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US import prices resume downward trend in March
[WASHINGTON] US import prices fell in March as rising petroleum costs were offset by declining prices for other goods, a sign of muted inflation that supports the view the Federal Reserve will probably not raise interest rates in June.
The Labour Department said on Friday import prices dropped 0.3 per cent last month after a downwardly revised 0.2 per cent gain in February.
Economists polled by Reuters had forecast import prices slipping 0.3 per cent after a previously reported 0.4 per cent increase in February, when prices advanced for the first time after declining for seven straight months.
In the 12 months through March, prices plunged 10.5 per cent, the largest drop since September 2009.
Lower crude oil prices and a buoyant dollar have dampened price pressures, leaving inflation running well below the Fed's 2 per cent target.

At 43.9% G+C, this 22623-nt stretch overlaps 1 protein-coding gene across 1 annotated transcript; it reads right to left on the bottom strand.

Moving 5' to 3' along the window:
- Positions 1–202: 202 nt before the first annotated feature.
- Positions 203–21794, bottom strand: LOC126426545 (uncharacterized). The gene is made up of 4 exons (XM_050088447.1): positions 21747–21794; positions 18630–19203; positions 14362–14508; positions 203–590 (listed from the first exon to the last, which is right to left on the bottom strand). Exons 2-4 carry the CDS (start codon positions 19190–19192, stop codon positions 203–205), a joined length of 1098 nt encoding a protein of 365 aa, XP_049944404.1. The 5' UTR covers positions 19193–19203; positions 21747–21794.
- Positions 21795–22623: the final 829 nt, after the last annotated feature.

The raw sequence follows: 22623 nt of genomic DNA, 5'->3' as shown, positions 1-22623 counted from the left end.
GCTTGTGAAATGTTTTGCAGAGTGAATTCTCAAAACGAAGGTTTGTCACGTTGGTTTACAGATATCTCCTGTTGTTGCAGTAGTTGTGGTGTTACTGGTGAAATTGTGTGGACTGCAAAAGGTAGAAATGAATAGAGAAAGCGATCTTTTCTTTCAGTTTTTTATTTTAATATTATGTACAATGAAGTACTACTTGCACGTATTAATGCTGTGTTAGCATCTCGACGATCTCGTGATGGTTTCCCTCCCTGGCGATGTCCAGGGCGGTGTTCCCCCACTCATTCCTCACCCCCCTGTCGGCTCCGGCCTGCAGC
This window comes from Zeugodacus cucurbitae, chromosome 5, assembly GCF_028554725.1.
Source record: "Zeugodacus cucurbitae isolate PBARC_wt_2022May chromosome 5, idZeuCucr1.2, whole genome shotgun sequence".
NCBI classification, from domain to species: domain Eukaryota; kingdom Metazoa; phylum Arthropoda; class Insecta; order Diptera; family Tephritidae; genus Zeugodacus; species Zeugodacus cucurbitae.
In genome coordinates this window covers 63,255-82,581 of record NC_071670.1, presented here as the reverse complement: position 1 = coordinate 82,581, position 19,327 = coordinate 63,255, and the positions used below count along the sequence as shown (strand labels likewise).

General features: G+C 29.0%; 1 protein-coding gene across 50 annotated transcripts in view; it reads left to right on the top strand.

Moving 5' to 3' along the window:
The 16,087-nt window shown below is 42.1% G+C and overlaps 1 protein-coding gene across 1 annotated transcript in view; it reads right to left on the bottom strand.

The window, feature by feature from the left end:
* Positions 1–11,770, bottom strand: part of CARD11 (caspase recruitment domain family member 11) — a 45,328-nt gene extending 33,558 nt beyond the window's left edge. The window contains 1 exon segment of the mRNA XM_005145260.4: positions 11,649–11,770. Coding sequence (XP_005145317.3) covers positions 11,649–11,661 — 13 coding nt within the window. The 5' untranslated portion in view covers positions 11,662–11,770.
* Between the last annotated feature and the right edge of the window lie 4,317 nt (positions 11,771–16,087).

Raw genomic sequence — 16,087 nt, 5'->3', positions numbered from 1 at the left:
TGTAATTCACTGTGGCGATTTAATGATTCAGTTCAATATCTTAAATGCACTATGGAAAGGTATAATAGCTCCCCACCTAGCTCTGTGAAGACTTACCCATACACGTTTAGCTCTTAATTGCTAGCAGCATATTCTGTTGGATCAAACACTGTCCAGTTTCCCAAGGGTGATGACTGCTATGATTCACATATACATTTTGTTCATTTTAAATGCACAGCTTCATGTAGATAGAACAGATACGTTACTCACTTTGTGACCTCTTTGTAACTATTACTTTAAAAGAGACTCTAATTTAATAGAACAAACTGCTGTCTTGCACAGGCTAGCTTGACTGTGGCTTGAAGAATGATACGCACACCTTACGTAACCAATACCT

Officials at the central bank, some of whom have shown a willingness to consider a rate hike at the June policy-setting meeting, view the low inflation environment as transitory.
But the combination of low inflation and weak economic growth in the first quarter has prompted many economists to push back their rate hike expectations to later in the year.
And some economists believe monetary policy tightening will only begin in 2016. The Fed has kept its key short-term interest rate near zero since December 2008.
Last month, imported petroleum prices rose 0.8 per cent after jumping 5.2 per cent in February.
Import prices excluding petroleum fell 0.4 per cent in March. They had dropped 0.3 per cent in February. Imported food prices fell 1.1 per cent after being unchanged in February.
The report also showed export prices edged up 0.1 per cent last month after slipping 0.2 per cent in February. Export prices declined 6.7 per cent in the 12 months through March, the largest drop since July 2009.